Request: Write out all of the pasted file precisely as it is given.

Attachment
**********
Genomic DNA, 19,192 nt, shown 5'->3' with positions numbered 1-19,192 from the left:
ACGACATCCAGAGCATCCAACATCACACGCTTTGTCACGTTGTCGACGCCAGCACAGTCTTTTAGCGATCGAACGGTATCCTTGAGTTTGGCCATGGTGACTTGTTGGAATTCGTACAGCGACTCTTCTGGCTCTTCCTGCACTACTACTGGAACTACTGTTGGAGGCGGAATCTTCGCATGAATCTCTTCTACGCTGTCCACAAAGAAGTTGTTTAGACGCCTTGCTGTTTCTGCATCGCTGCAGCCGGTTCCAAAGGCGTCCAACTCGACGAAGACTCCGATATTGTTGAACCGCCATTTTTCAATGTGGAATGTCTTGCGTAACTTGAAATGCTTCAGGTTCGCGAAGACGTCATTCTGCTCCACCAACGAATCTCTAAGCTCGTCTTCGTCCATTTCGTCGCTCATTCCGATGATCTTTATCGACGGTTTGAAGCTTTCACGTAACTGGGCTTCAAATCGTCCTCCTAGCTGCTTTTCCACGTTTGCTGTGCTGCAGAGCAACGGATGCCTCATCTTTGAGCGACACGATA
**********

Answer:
Genomic DNA, 19,192 nt, shown 5'->3' with positions numbered 1-19,192 from the left:
ACGACATCCAGAGCATCCAACATCACACGCTTTGTCACGTTGTCGACGCCAGCACAGTCTTTTAGCGATCGAACGGTATCCTTGAGTTTGGCCATGGTGACTTGTTGGAATTCGTACAGCGACTCTTCTGGCTCTTCCTGCACTACTACTGGAACTACTGTTGGAGGCGGAATCTTCGCATGAATCTCTTCTACGCTGTCCACAAAGAAGTTGTTTAGACGCCTTGCTGTTTCTGCATCGCTGCAGCCGGTTCCAAAGGCGTCCAACTCGACGAAGACTCCGATATTGTTGAACCGCCATTTTTCAATGTGGAATGTCTTGCGTAACTTGAAATGCTTCAGGTTCGCGAAGACGTCATTCTGCTCCACCAACGAATCTCTAAGCTCGTCTTCGTCCATTTCGTCGCTCATTCCGATGATCTTTATCGACGGTTTGAAGCTTTCACGTAACTGGGCTTCAAATCGTCCTCCTAGCTGCTTTTCCACGTTTGCTGTGCTGCAGAGCAACGGATGCCTCATCTTTGAGCGACACGATA